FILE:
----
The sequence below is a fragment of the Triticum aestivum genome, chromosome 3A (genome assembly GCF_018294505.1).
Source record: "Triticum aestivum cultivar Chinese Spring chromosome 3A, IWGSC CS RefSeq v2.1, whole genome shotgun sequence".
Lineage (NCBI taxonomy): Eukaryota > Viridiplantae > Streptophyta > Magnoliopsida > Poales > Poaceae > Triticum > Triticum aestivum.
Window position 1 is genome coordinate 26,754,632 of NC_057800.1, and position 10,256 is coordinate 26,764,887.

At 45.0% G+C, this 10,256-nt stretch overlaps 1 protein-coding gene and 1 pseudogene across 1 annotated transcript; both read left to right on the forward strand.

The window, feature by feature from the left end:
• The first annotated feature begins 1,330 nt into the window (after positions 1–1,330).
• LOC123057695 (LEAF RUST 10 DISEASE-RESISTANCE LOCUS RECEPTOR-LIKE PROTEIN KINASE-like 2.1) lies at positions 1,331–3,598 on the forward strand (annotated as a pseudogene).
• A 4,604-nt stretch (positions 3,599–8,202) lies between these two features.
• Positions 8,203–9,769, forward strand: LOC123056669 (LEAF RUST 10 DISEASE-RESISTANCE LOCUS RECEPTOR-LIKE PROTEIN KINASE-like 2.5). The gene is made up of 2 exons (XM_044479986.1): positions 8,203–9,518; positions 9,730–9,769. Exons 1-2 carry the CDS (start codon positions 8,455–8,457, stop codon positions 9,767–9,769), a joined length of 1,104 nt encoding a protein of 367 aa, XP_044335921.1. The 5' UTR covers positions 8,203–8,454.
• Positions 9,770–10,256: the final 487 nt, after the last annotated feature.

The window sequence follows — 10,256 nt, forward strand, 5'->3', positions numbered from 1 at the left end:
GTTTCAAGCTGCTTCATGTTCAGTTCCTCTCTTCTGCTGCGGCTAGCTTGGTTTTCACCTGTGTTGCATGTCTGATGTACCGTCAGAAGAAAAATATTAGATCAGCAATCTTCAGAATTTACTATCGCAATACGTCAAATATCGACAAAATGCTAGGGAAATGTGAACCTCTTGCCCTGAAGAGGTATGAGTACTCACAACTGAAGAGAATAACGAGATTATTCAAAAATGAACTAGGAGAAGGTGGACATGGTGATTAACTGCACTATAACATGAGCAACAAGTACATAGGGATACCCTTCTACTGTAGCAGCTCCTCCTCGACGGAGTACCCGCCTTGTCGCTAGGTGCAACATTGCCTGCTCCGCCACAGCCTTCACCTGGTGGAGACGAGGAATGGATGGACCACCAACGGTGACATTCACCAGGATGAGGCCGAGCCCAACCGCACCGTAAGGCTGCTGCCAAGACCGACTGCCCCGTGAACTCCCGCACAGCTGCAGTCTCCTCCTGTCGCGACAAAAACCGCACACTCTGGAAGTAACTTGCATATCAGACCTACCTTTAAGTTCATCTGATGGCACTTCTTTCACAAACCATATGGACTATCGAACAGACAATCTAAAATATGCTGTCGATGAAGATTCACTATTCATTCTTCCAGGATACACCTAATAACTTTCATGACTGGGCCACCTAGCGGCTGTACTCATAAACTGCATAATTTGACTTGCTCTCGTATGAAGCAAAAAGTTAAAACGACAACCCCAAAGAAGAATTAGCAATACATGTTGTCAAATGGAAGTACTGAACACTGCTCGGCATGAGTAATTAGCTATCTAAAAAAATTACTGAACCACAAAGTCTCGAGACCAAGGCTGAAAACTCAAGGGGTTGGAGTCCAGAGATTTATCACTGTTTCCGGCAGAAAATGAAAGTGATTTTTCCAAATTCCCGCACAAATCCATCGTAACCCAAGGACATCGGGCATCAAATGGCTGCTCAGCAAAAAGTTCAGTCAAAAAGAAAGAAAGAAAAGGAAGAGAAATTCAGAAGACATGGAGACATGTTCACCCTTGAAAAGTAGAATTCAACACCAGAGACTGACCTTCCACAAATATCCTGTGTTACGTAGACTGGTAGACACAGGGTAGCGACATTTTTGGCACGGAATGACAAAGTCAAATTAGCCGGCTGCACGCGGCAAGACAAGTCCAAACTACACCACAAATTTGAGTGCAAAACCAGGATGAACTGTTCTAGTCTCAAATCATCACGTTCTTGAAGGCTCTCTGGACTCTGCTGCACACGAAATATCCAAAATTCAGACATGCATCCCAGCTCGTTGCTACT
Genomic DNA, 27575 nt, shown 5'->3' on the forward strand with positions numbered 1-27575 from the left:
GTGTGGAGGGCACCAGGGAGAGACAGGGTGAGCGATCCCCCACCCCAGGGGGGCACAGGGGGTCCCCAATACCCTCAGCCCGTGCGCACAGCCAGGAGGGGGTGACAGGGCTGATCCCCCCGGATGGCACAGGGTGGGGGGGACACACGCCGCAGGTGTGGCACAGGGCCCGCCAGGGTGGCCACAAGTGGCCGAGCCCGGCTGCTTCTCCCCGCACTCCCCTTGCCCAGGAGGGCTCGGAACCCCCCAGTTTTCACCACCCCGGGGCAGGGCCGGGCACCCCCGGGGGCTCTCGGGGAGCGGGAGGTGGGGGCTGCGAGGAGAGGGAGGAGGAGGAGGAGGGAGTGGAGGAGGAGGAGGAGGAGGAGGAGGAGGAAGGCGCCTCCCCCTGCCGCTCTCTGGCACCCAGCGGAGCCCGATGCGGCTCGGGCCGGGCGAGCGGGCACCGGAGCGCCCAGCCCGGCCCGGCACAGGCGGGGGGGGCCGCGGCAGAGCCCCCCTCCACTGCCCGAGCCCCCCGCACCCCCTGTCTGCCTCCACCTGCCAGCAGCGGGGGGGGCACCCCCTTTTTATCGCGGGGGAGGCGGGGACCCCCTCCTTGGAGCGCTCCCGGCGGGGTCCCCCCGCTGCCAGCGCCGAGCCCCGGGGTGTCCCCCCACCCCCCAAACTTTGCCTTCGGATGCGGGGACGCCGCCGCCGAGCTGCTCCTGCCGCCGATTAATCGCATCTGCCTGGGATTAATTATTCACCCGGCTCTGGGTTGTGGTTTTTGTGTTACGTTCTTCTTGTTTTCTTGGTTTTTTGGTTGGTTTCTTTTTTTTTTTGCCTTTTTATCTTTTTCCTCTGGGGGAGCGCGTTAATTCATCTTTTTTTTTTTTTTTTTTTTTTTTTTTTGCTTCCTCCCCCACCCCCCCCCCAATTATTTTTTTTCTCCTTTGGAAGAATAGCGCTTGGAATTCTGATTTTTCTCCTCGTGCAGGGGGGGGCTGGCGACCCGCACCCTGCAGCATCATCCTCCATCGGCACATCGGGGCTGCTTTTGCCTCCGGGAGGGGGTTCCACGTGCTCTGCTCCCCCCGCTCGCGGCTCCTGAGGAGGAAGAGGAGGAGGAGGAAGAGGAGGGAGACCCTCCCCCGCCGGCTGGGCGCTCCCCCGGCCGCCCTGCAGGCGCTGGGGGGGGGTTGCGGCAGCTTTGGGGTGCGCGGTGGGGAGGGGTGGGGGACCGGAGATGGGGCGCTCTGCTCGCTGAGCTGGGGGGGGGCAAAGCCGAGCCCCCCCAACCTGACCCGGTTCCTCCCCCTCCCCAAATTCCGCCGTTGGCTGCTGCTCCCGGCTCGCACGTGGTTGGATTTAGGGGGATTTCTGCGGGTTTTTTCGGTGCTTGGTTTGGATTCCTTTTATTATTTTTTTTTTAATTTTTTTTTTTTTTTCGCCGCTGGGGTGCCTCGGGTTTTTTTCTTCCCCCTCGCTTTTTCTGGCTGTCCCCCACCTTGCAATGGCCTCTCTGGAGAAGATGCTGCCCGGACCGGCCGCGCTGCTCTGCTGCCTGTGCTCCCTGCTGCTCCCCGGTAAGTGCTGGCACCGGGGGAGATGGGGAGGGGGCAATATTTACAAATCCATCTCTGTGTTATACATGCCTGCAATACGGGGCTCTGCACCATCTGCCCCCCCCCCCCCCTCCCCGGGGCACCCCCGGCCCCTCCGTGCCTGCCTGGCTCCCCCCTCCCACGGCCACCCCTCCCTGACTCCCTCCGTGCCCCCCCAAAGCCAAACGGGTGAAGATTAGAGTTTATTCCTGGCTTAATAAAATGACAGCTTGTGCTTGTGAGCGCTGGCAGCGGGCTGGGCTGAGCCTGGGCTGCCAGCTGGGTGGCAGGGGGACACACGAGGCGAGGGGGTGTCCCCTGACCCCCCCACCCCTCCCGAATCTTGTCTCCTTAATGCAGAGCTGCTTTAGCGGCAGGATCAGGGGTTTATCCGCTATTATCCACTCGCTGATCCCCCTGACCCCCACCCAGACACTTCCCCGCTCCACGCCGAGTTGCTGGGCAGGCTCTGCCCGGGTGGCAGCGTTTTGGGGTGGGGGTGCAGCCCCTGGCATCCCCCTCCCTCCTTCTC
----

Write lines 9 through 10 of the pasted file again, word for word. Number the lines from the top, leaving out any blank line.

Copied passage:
• A 4,604-nt stretch (positions 3,599–8,202) lies between these two features.
• Positions 8,203–9,769, forward strand: LOC123056669 (LEAF RUST 10 DISEASE-RESISTANCE LOCUS RECEPTOR-LIKE PROTEIN KINASE-like 2.5). The gene is made up of 2 exons (XM_044479986.1): positions 8,203–9,518; positions 9,730–9,769. Exons 1-2 carry the CDS (start codon positions 8,455–8,457, stop codon positions 9,767–9,769), a joined length of 1,104 nt encoding a protein of 367 aa, XP_044335921.1. The 5' UTR covers positions 8,203–8,454.